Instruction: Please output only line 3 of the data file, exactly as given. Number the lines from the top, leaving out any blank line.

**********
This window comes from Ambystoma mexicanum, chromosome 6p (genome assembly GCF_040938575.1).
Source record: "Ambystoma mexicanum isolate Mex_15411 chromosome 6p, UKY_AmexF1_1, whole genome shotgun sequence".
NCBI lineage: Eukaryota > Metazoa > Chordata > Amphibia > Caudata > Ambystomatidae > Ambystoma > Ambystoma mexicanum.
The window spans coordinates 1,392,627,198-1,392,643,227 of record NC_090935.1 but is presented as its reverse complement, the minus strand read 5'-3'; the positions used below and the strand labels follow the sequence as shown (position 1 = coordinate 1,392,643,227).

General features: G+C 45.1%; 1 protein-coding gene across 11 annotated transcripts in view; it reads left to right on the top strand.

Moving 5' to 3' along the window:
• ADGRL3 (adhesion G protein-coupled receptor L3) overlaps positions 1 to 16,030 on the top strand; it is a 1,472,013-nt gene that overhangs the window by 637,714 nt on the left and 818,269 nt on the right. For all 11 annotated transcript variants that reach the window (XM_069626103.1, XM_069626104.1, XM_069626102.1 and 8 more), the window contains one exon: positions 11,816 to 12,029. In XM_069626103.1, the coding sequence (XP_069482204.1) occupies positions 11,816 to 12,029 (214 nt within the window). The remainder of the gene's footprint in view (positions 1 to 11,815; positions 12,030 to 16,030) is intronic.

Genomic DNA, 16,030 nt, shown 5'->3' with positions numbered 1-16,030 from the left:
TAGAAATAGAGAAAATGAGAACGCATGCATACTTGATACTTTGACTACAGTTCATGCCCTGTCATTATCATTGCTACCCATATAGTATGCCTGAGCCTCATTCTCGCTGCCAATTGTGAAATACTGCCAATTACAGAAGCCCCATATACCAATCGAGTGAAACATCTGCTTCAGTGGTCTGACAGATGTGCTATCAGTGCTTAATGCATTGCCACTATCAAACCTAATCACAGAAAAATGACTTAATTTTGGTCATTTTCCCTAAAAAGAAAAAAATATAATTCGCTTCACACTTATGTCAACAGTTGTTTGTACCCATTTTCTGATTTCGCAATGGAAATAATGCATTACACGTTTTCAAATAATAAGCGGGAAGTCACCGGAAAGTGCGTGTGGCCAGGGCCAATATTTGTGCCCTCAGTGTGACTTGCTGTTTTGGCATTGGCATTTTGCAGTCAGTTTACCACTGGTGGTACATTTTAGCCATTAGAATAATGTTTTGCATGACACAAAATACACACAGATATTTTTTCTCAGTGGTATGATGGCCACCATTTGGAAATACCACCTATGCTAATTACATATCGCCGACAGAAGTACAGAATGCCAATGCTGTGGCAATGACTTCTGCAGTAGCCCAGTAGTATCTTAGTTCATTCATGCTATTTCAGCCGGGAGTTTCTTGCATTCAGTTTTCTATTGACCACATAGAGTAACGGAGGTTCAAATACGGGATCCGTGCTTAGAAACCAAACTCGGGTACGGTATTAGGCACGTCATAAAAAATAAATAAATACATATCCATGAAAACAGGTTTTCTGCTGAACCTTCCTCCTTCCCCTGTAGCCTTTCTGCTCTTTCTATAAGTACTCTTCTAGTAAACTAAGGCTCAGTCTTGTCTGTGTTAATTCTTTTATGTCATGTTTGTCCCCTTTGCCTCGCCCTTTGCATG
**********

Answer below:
NCBI lineage: Eukaryota > Metazoa > Chordata > Amphibia > Caudata > Ambystomatidae > Ambystoma > Ambystoma mexicanum.